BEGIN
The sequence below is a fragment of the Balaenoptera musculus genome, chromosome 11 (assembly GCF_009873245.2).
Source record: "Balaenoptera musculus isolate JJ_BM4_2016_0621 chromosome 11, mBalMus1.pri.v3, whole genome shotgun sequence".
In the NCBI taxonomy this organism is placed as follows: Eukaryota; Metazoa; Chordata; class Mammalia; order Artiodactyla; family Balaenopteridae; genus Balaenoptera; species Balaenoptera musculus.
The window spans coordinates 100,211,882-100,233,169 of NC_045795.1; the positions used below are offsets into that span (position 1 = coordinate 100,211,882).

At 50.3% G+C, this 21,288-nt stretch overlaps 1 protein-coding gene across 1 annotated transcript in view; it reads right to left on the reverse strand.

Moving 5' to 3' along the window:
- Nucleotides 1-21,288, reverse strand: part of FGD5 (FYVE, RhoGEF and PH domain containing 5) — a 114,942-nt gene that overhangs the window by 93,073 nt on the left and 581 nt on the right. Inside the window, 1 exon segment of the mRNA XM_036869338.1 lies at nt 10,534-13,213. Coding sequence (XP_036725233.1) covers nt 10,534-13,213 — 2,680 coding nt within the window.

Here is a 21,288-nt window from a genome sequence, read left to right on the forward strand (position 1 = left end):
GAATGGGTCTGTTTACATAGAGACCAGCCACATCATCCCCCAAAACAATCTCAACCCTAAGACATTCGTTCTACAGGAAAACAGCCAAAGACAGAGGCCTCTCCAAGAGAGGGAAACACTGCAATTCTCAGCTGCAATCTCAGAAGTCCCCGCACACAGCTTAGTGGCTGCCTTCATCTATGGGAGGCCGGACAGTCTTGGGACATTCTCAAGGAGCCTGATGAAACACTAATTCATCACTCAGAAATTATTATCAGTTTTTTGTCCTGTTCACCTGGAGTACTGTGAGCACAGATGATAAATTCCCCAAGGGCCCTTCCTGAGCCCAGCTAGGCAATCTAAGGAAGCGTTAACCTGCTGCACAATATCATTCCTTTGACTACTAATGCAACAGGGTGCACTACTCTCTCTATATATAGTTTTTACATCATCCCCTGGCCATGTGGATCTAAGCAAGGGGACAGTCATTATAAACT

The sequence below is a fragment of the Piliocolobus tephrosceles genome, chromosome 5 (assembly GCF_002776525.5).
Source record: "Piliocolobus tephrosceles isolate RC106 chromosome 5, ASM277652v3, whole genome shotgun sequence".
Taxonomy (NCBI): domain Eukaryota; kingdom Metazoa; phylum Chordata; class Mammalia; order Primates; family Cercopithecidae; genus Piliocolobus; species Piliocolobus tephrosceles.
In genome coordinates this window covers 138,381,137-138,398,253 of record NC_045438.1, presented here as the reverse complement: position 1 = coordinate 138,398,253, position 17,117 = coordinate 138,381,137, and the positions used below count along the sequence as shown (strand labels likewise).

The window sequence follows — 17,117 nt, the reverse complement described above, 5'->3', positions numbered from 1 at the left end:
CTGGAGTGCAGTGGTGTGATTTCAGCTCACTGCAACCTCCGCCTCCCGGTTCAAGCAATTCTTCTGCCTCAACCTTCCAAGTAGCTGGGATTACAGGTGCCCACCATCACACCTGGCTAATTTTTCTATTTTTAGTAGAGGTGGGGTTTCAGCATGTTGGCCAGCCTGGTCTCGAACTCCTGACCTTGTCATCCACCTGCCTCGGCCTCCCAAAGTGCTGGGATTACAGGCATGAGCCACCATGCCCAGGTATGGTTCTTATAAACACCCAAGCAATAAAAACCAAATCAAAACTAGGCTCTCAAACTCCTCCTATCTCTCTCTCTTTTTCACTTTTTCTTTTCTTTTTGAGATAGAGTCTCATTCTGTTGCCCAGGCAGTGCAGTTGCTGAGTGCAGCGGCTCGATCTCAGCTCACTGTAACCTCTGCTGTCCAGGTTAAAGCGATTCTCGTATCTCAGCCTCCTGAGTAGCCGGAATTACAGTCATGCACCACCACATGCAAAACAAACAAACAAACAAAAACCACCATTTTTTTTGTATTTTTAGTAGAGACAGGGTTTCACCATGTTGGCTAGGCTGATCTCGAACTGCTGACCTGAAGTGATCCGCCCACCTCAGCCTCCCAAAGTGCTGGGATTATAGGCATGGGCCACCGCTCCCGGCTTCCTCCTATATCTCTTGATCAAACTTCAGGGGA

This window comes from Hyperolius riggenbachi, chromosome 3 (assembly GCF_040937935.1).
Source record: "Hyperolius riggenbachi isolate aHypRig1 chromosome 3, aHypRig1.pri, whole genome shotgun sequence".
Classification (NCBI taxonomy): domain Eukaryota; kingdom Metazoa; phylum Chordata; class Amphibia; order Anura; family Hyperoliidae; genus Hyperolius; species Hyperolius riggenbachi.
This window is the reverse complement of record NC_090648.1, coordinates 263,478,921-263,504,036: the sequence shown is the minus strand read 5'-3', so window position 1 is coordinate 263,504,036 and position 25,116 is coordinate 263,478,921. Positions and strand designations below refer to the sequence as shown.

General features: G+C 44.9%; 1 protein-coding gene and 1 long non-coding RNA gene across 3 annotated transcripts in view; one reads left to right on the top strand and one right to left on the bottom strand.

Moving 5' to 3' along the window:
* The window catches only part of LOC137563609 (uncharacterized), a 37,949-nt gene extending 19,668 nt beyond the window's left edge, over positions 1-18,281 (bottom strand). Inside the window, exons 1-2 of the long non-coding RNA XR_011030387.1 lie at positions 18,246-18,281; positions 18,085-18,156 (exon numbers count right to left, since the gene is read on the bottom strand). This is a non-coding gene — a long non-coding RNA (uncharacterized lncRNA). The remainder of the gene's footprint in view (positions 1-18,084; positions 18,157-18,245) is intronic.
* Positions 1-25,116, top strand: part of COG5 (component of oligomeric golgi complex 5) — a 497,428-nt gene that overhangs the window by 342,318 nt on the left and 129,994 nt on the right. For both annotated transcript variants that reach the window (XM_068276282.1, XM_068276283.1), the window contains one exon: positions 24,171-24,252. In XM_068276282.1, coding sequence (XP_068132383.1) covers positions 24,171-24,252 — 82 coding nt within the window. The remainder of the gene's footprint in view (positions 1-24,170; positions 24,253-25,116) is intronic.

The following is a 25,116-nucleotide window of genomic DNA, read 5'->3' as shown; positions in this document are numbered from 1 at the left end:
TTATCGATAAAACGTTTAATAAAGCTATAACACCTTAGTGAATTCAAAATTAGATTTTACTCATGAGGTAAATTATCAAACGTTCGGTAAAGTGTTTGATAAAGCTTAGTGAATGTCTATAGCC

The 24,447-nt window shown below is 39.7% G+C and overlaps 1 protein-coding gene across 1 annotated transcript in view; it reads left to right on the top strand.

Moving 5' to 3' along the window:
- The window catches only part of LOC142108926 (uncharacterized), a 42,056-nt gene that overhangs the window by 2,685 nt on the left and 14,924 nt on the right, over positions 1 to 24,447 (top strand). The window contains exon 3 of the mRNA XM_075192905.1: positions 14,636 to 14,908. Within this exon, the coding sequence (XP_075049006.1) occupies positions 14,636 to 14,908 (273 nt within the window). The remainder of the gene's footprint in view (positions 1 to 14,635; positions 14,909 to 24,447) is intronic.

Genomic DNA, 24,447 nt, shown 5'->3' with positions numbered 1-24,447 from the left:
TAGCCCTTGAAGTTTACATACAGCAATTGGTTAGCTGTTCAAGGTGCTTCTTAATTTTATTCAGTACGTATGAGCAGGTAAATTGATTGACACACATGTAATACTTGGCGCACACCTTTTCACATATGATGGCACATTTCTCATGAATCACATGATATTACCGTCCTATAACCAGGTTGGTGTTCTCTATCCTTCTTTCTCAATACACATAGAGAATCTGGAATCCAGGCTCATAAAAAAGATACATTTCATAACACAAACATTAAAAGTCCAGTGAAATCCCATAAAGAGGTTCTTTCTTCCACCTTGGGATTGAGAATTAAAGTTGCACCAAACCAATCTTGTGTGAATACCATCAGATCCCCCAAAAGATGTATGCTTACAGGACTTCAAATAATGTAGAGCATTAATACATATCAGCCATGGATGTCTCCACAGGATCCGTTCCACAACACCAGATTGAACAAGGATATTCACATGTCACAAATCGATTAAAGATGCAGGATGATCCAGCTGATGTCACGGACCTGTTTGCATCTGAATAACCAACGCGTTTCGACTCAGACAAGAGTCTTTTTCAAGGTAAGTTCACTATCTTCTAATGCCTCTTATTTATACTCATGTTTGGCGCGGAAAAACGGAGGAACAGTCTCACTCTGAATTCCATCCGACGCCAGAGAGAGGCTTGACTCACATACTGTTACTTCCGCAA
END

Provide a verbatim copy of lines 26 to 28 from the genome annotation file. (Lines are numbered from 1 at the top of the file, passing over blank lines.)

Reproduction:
The 24,447-nt window shown below is 39.7% G+C and overlaps 1 protein-coding gene across 1 annotated transcript in view; it reads left to right on the top strand.

Moving 5' to 3' along the window:
- The window catches only part of LOC142108926 (uncharacterized), a 42,056-nt gene that overhangs the window by 2,685 nt on the left and 14,924 nt on the right, over positions 1 to 24,447 (top strand). The window contains exon 3 of the mRNA XM_075192905.1: positions 14,636 to 14,908. Within this exon, the coding sequence (XP_075049006.1) occupies positions 14,636 to 14,908 (273 nt within the window). The remainder of the gene's footprint in view (positions 1 to 14,635; positions 14,909 to 24,447) is intronic.